Mental health care

Mental health care is care in which the primary clinical purpose or treatment goal is improvement in the symptoms and/or psychosocial, environmental and physical functioning related to a patient’s mental disorder.

Mental health care:

  • is delivered under the management of, or regularly informed by, a clinician with specialised expertise in mental health;
  • is evidenced by an individualised formal mental health assessment and the implementation of a documented mental health plan; and
  • may include significant psychosocial components, including family and carer support.

Australian Mental Health Care Classification

IHACPA has developed a classification for mental health, known as the Australian Mental Health Care Classification (AMHCC). The AMHCC aims to improve the clinical meaningfulness of the way that mental health care services can be classified. 

On 25 February 2016, the Pricing Authority approved the AMHCC Version 1.0. The AMHCC was implemented on a best endeavours basis from 1 July 2016 and used to price admitted mental health from 1 July 2022.

The AMHCC Version 1.0 covers the admitted and community settings. At this stage, there is insufficient data to develop the residential setting of the classification. IHACPA will review the development when more robust data becomes available.

AMHCC Version 1.1

In December 2023, IHACPA released AMHCC Version 1.1, a modest refinement of AMHCC Version 1.0. The classification structure and variables remain the same with 6 variables being utilised to determine an end class: 

  1. Episode setting
  2. Mental Health Phase of Care (MHPoC)
  3. Age group
  4. Mental Health Legal Status (MHLS)
  5. Health of the Nation Outcome Scale (HoNOS)
  6. Abbreviated Life Skills Profile (LSP-16). 

The key changes for AMHCC Version 1.1 include the recalibration of the complexity model by updating HoNOS weights and thresholds, and LSP-16 thresholds. In addition, phases with up to 2 missing HoNOS items attract a valid complexity score in AMHCC Version 1.1, in line with the National Outcomes and Casemix Collection rules.

Further information on IHACPA’s development of the classification refinement is available in the Final Report. Guidance on its application is also available in the AMHCC User Manual and Reference to Changes

Education materials 

In December 2022, the IHACPA released the AMHCC and MHPoC education materials to assist jurisdictions and mental health services with further understanding the AMHCC and consistent application of MHPoC. Additional information and resources can be found in the AMHCC education materials.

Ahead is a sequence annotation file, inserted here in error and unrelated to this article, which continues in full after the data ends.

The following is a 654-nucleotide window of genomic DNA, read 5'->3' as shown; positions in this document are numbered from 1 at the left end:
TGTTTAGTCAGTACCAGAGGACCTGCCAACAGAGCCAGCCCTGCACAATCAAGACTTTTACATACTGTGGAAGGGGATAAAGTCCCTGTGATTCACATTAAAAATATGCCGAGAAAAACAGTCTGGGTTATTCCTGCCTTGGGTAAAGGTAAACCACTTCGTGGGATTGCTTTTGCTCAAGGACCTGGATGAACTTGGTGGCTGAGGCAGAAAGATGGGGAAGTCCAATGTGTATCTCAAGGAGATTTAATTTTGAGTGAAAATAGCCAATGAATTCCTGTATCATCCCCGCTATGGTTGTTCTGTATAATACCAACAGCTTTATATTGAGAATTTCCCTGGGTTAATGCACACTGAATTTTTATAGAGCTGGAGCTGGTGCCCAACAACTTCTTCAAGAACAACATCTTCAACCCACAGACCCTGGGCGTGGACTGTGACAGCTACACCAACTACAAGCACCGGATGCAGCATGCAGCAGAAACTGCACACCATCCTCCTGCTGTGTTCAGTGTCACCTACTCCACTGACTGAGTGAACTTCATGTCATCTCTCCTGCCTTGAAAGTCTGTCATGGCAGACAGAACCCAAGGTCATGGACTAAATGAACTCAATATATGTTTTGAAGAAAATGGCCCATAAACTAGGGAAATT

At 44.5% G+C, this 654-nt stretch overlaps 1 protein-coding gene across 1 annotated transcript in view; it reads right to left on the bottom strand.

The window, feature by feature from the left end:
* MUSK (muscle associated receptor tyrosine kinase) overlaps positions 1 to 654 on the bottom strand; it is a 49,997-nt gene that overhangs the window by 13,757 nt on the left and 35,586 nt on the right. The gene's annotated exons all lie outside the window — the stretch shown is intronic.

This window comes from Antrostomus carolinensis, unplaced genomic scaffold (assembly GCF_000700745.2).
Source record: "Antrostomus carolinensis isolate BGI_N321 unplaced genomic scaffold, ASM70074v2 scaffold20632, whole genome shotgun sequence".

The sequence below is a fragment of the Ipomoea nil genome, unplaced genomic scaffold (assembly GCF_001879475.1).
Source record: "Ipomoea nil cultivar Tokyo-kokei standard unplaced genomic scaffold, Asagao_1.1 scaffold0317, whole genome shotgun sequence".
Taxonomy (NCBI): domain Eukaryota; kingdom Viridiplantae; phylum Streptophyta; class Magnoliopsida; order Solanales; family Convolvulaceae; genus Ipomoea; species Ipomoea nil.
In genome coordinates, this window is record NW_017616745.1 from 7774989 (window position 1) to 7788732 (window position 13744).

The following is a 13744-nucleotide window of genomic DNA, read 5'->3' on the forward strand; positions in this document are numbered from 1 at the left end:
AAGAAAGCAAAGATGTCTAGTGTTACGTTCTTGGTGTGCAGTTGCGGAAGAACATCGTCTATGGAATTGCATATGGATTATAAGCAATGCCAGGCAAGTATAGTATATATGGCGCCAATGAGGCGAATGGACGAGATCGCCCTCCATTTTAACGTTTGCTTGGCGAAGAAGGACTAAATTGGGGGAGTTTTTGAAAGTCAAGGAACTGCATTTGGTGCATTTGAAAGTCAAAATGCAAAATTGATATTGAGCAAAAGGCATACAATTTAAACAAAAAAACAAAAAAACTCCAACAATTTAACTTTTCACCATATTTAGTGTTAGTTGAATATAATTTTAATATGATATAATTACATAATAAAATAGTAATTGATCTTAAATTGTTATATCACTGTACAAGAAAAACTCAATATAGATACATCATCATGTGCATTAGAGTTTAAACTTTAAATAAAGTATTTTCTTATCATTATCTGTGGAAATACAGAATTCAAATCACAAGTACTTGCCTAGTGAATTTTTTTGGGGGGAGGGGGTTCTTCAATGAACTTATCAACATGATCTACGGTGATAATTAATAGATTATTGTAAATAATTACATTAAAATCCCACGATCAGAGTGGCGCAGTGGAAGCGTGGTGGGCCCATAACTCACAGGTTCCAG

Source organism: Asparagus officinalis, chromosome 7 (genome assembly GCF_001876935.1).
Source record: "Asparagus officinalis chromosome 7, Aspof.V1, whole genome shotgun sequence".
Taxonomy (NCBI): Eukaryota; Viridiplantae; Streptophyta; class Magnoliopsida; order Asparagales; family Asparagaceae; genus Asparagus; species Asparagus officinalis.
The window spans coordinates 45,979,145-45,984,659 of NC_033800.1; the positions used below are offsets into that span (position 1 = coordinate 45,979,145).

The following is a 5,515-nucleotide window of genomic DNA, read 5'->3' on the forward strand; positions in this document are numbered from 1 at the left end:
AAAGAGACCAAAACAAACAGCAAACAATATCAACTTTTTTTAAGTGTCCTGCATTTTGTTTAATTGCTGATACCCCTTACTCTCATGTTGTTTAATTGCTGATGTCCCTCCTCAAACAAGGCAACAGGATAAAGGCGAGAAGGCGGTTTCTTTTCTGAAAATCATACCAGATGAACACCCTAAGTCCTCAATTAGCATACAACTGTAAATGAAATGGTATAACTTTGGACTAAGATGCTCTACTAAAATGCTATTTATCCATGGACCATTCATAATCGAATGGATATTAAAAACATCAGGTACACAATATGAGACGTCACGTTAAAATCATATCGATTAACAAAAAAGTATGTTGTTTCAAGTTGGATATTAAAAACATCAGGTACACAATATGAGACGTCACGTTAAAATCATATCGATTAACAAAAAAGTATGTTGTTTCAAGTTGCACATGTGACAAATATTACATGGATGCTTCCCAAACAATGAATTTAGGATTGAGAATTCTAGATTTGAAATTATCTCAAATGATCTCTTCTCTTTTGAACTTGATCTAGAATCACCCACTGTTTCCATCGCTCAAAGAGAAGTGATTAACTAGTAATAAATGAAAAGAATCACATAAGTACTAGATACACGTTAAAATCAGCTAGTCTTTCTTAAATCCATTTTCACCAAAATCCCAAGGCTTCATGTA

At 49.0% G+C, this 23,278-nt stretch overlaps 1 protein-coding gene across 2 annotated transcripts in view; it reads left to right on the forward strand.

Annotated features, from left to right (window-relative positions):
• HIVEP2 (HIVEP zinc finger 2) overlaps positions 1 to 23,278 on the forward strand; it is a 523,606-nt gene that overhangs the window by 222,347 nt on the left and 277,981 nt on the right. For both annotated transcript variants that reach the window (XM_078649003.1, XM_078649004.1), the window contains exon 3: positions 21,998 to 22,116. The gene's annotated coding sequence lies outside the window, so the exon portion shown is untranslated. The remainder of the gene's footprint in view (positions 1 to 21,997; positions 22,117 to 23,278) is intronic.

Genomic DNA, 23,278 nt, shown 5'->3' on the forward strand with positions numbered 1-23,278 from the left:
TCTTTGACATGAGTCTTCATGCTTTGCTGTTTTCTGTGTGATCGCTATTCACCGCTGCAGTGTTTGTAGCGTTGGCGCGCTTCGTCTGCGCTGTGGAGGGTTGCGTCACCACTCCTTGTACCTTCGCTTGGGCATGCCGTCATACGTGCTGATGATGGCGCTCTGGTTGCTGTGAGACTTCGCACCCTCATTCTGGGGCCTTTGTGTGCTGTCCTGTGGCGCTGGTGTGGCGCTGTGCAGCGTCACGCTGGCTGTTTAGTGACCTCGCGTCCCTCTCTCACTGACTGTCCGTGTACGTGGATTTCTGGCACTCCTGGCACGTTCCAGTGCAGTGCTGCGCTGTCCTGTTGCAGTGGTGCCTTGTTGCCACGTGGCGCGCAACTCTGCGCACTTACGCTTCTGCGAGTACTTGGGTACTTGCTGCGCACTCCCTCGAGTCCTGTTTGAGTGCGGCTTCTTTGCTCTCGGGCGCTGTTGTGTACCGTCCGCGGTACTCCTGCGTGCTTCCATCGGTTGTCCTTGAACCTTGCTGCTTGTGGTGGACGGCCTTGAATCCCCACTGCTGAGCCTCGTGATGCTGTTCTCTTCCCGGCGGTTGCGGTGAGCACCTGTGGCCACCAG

The classification has for AMHCC Version 1.0 and AMHCC Version 1.1 is illustrated for the admitted setting in Figure 1 and the community setting in Figure 2. There are no changes to the classification structure between AMHCC versions.

Diagram of the AMHCC classification structure for admitted setting
Figure 1: AMHCC Version 1.0 admitted setting structure

There are 45 end-classes for admitted setting phases of care.  
Acute: 0-17 years for HoNOS complexity - high, moderate, unknown; 18-64 years, mental health legal status for voluntary or involuntary, for HoNOS complexity high, moderate, unknown; 65+ years for HoNOS compexity  high, moderate, unknown.
Functional gain: 0-17, 18-64, 65+ years of age for HoNOS complexity high, moderate, unknown. 
Intensive extended: 0-17, 18-64, 65+ years of age for HoNOS complexity high, moderate, unknown.
Consolidating gain: 0-17, 18-64, 65+ years of age for HoNOS complexity high, moderate, unknown.
Unknown: 0-17, 18-64, 65+ years of age.

Diagram of the AMHCC classification structure for admitted setting
Figure 2: AMHCC Version 1.0 community setting structure

There are 46 end-classes for community admitted setting phases of care.  
Acute (0-17, 18-64, 65+ years of age), functional gain (0-17, 18-64, 65+ years of age), intensive extended (0-17, 18-64, 65+ years of age) with HoNOS complexity high, moderate (LSP-16 complexity, high or moderate, 18-64 years only) or unknown.
Consolidating gain: 0-17, 18-64, 65+ years of age.
Unknown: 0-17, 18-64, 65+ years of age.
Assessment only: 0-17, 18-64, 65+ years of age.

The classification has 6 major splitting variables. The first 3 variables are categorical variables, and the remaining variables are complexity variables.

Setting

The classification splits by setting into admitted and community.